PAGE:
Telling the Whole Story: How to Write Photo Captions Well



You’ve probably heard the old saying, “A picture is worth a thousand words.” It is true that when you open a yearbook, the first place your eyes go is to the pictures. A good picture does indeed tell a story.


However, it usually doesn’t tell the whole story. There are important details that can’t be seen in a picture, and that’s why you need a well-written caption.


Let’s answer four questions about captions. First, why are captions important? Second, what are the main parts of a caption? Third, what should you keep in mind when writing the caption itself? And fourth, how do you keep your captions consistent?


Why are Captions Important?

Studies tracking eye movement found that, when people look at photos with captions, nearly one-third of the time spent looking at the photo is actually spent looking at the caption.


A yearbook is a pretty unusual book; it’s a book that will be looked at when it’s received, but it’ll then be put on a shelf and not looked at again for five years or twenty years or more. And by then, memories of high school will probably have faded: What is this a picture of? Who are those people again? A well-written caption will answer those questions for the readers decades before they even ask.


What are the Main Parts of a Caption?

Photo Captions have a structure, and it’s pretty simple. A caption will typically have three sentences, and each sentence has a purpose:

  1. Sentence 1: A description of what’s happening in the photo, in present tense.

  2. Sentence 2: Extra information about the event, people, situation, etc., in past tense.

  3. Sentence 3: A quote from one of the people in the photo.


Sentence One: The Description

Player 11 catches a pass in a football game.

 

That’s a caption, but it’s not very good. It tells the reader nothing that isn’t already evident from the picture.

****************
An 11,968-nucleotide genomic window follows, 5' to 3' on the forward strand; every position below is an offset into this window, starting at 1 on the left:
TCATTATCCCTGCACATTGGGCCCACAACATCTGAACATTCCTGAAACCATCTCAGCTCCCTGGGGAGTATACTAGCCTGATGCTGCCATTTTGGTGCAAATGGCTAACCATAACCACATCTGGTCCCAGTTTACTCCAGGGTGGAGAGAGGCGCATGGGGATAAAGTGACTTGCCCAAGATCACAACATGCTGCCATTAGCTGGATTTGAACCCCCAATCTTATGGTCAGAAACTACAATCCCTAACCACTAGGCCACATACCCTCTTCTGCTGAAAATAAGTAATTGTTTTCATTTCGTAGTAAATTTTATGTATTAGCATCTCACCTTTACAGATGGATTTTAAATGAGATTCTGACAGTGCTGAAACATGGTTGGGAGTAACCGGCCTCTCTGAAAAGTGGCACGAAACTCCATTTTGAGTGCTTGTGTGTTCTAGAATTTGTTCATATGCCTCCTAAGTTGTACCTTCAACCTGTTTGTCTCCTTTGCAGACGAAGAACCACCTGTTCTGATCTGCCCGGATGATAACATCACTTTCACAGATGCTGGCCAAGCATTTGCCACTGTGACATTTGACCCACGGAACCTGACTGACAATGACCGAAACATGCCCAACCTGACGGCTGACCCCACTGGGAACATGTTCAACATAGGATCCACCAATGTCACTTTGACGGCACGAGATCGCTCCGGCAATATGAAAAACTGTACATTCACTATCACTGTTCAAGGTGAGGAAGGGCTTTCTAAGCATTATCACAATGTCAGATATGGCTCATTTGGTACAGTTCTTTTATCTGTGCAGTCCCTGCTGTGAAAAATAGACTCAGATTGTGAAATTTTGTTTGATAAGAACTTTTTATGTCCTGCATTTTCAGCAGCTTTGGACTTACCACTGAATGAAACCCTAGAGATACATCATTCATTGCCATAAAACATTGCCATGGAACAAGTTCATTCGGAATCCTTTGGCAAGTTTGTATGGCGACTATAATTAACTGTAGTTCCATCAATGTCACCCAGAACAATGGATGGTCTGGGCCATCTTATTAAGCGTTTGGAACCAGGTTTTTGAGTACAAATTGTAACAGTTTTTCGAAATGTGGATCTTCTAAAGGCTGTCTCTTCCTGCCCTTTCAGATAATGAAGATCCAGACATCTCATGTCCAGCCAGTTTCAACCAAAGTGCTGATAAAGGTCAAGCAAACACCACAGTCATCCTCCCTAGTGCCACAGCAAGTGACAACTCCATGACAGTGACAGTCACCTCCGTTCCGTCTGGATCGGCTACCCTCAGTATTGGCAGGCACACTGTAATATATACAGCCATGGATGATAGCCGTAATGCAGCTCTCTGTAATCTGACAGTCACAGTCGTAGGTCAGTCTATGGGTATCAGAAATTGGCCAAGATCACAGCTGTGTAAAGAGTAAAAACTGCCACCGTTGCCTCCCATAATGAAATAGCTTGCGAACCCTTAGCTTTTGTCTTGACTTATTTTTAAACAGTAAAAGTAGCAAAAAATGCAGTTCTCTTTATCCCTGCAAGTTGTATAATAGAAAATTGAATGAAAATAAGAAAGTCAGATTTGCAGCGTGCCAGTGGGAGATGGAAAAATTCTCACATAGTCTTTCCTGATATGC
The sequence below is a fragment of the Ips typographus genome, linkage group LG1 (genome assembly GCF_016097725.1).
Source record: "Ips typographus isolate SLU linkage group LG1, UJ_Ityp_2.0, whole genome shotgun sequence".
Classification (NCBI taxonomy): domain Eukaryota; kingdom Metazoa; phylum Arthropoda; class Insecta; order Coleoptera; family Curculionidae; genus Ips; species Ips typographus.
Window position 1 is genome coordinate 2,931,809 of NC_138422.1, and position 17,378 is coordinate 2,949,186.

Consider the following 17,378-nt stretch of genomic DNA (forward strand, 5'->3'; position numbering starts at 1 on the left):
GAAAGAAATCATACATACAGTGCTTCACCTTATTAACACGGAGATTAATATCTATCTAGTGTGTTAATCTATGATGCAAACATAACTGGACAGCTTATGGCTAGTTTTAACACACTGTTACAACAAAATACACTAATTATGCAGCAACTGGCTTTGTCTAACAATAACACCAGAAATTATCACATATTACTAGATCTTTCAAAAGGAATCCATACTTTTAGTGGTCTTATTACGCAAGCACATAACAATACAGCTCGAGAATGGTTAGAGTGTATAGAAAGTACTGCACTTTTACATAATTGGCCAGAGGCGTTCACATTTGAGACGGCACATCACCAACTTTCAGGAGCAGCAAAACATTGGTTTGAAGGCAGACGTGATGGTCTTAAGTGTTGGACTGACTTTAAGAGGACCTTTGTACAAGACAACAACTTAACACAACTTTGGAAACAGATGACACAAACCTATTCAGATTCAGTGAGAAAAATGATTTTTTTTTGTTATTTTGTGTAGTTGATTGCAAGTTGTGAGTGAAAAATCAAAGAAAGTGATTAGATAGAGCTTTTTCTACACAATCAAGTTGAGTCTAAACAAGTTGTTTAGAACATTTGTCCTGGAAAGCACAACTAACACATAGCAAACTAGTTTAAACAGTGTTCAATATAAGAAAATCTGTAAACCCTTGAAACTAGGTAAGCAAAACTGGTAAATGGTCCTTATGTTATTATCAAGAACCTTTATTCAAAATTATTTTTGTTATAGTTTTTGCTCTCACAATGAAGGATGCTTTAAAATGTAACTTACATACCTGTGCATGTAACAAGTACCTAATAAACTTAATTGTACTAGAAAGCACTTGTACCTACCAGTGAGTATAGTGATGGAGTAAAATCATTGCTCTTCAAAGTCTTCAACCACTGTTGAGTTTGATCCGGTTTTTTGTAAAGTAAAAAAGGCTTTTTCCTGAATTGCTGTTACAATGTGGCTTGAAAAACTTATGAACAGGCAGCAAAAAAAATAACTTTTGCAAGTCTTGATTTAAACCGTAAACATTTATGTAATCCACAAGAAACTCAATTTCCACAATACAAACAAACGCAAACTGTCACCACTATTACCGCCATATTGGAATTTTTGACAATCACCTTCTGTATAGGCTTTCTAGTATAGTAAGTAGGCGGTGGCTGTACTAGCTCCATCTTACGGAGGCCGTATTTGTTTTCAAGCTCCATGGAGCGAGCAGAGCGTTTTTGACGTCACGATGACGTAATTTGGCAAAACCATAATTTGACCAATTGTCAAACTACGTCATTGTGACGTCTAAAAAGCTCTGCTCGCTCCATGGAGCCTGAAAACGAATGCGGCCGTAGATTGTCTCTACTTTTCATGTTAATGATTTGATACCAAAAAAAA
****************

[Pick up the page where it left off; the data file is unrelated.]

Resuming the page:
A good first sentence should use some of those W’s: Who, What, When, and Where. The job of the caption is to add something; for this picture, that would include:

Who is #11?

When (and perhaps where) did the game take place?

Who was the game against?

Who won?


Here’s a much better first sentence:

Receiver Larry Fitzgerald goes high to catch a pass in a September home victory against Polytech High.

 

There’s a lot more information there! We added a name, a date, a location, plus the other team and the outcome. And there’s even a little style (“goes high…”).


Notice that it is in present tense (“goes”). The “description” sentence of a caption should always be in present tense.


Sentence Two: The Extra Info

Sentence Two should give more information about the photo, the events surrounding the photo, or the person in the photo. It’s a chance to answer two more of those basic questions: Why and How.

Why is this photo important enough to include in the Yearbook?

How was this event significant at the time?


Here’s the same photo and the same first sentence, with a couple of possible second sentences; either one is fine.

Receiver Larry Fitzgerald goes high to catch a pass in a September home victory against Polytech High. Fitzgerald was the only sophomore to make the all-league team this year.

OR

Receiver Larry Fitzgerald goes high to catch a pass in a September home victory against Polytech High. This was the first time in three years that [our school] beat Polytech.

 

We added some information that is relevant to the picture and provides some context, even though it doesn’t describe the picture itself. That’s the goal of your “extra info” sentence.


Notice that this sentence is in past tense. Only the first sentence should be in present tense.


Sentence Three: The Quote

The third sentence is a good place for a quote, either from one of the people in the photo, or from someone connected with the event. Now, quotes can be surprisingly hard to do well. Here are some bad quotes:

Receiver Larry Fitzgerald goes high to catch a pass in a September home victory against Polytech High. This was the first time in three years that [our school] beat Polytech. “This was the first time in three years that we beat those guys,” said Fitzgerald, “so it was a good night for us.”

 

That’s not a bad quote...except that it’s redundant with what you said in the second sentence. Captions have very few words, so you can’t afford to be redundant. Here’s another example:

Receiver Larry Fitzgerald goes high to catch a pass in a September home victory against Polytech High. This was the first time in three years that [our school] beat Polytech. “We played hard,” said Fitzgerald. “I was proud of all the guys.”

 

Well, that’s boring. It doesn’t add much, so it’s probably not worth including.


Don’t put in a bad quote just for the sake of having one. If you don’t have a good quote, you can include another extra info sentence or just go with a two-sentence caption.


Now here’s a quote that's pretty good! But can you spot where we “cheated?

Receiver Larry Fitzgerald goes high to catch a pass in a September home victory against Polytech High. “This was the first time in three years that we beat those guys,” said Fitzgerald, “so it was a good night for us.” Fitzgerald was the only sophomore to make the all-league team this year.